Suo-Moto Statement by the Minister Of External Affairs, Mr. Pranab Mukherjee on Indo-US Civil Nuclear Co-Operation in Lok Sabha On December 12, 2006
December 12, 2006
I rise to share with this august House recent developments pertaining to the implementation of the understanding between India and the United States on the resumption of civilian nuclear energy cooperation. A reconciled Bill for this purpose was passed by the US House of Representatives and the Senate on 8/9 December 2006.
This nuclear understanding with the USA is significant from the larger perspective of our energy security. Energy has become a critical constraint to expanding our economic growth and development. We have to expand our generating capacity in every form of energy. Presently, nuclear energy provides less than 3% of our energy mix. Our current estimates envisage nuclear power generation of 30,000 MWe by 2022 and 63,000 MWe by 2032. The absence of international cooperation seriously constrains us from reaching these nuclear energy targets. India is today seriously pursuing several energy options including clean coal technologies, exploitation of coal bed methane and gas hydrates, wind as well as solar power. India can today expand its access to other forms of energy, relying on market mechanisms to do so. Our access to nuclear energy is impeded by an international regime and requires a political solution consistent with our national security and energy requirements.
The US Administration committed in the 18th July Joint Statement to adjust its laws that otherwise prohibited civil nuclear energy cooperation with India. Although the passage of any legislation is an internal matter of that country on which we would not otherwise comment, this legislation is an enabling measure necessary for civil nuclear energy cooperation to be worked out between India and the United States. Keeping that in mind, the enactment of waivers from certain provisions of the US Atomic Energy Act, which allows the United States to cooperate with India in civilian nuclear energy despite our not accepting full scope safeguards and despite maintaining a strategic programme, is significant. We recognize the initiative that President Bush has taken to make these exceptions for India possible. We also note the bipartisan support that this initiative has garnered in the US Congress.
The legislation that has been passed is an enabling measure that will now allow US negotiators to discuss and conclude with India a bilateral cooperation agreement, which is popularly known as a 123 Agreement. Such an agreement is a pre-requisite for nuclear cooperation and trade with the United States.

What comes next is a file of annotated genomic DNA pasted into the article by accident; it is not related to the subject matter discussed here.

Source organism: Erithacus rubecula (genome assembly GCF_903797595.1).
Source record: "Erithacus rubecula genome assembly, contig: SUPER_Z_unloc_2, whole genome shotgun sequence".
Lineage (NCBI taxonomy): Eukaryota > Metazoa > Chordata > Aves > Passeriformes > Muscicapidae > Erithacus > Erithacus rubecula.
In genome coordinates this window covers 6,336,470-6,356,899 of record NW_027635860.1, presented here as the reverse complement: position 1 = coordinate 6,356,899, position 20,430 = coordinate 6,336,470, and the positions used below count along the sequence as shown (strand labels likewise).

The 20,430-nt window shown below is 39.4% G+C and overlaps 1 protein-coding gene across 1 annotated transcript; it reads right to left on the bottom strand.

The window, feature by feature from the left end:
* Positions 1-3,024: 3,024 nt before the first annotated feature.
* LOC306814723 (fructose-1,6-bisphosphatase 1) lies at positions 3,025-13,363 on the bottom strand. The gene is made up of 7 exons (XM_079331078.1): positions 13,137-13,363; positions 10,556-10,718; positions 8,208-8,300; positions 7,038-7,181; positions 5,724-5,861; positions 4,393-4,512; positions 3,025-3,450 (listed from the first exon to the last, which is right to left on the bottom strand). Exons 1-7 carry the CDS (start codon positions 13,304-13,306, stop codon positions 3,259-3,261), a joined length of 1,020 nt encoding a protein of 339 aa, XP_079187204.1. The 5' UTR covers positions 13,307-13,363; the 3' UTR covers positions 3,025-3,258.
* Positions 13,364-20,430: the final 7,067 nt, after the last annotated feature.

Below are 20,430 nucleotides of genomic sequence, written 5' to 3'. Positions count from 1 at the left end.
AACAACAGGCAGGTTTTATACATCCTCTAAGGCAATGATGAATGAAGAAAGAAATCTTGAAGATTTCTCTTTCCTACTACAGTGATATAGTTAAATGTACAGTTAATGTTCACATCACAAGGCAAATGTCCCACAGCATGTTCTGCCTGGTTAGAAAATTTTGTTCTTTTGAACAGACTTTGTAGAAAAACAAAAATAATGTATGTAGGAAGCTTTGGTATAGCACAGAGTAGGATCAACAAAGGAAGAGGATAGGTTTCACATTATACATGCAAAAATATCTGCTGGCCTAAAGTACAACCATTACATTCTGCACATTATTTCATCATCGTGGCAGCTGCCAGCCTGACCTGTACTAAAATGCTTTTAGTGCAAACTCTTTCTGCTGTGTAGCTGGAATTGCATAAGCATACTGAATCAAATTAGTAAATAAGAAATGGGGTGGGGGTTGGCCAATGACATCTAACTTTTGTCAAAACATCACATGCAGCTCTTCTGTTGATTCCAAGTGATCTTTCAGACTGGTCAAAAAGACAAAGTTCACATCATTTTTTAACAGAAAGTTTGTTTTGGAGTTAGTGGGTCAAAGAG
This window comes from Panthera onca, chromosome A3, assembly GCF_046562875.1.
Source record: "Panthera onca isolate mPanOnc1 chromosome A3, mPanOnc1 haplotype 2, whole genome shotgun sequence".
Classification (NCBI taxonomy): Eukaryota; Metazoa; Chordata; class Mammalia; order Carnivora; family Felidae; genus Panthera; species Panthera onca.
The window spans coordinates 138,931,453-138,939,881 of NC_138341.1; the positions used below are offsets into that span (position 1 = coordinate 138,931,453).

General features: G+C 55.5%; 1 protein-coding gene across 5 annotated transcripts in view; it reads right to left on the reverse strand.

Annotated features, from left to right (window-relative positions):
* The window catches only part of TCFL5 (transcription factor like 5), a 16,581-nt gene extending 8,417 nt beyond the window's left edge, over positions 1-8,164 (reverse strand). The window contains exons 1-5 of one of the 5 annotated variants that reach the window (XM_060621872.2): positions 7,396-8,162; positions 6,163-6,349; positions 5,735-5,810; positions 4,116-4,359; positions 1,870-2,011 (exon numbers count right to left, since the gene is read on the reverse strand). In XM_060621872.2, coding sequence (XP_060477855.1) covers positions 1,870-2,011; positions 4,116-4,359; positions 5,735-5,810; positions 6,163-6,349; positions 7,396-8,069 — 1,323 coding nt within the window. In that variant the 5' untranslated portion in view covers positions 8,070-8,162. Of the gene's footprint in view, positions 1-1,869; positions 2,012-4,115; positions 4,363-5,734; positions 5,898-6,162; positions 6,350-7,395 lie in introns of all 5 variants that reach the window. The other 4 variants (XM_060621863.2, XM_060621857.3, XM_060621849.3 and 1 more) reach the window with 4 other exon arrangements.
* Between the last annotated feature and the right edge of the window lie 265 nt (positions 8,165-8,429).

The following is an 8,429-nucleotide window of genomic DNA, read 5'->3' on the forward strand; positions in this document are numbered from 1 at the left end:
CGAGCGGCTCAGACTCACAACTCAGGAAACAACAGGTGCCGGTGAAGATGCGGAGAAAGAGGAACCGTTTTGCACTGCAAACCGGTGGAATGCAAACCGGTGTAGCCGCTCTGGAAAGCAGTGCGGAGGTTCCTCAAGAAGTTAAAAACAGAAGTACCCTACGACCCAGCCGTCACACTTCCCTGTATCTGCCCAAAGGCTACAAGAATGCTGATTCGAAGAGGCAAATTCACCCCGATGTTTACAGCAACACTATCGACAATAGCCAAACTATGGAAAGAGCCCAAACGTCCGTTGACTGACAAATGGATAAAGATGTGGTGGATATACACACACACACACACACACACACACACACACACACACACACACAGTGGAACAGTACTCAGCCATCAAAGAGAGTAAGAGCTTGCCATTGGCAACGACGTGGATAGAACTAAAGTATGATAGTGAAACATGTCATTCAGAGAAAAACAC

In parallel, we are engaging the International Atomic Energy Agency with the intention of negotiating and concluding an India-specific Safeguards Agreement and an Additional Protocol. At a broader level, we have already been discussing with member States of the Nuclear Energy Suppliers� Group (NSG) the need for an adjustment of their guidelines to permit transfers to India. We have briefed them collectively on various issues of mutual interest and look forward to their taking a decision on the adjustment of NSG guidelines at an appropriate time. We should bear in mind that while every stage of this process is important, the test of this process is for India to secure full civil nuclear cooperation with the international community while protecting our strategic programme and maintaining the integrity of our three-stage nuclear programme and indigenous research and development.
I would like to inform the House that the US Administration has categorically assured us that this legislation enables the United States to fulfill all of the commitments it made to India in the July 18 and March 2 Joint Statements and that this legislation explicitly authorizes civil nuclear cooperation with India in a manner fully consistent with those two Statements. We fully expect the July 18 Statement and the March 2 Separation Plan to be reflected in the text of the 123 Agreement.
In regard to the principles and concerns that guide our approach to the nuclear understanding, the Prime Minister had set forth the Government�s position when he spoke to the Parliament on August 17, 2006. These principles and concerns continue to remain the basis for our engagement with the United States and the international community on the tasks ahead. I would also like to share with the House that the Government has taken note of certain extraneous and prescriptive provisions in the legislation. We have always maintained that the conduct of foreign policy determined solely by our national interests is our sovereign right. We have also been clear that our strategic programme remains outside the purview of these discussions. We will not allow external scrutiny of or interference with the strategic programme.
Eventually, our objective is that technology denial regimes that have targeted India for so many decades must be dismantled so that our national development is unimpeded. We are also committed to creating a climate where our scientists and technologists can participate in and contribute to international initiative in various fields. We have taken a big step towards that goal and I am sure that the House would continue to support us in that endeavour.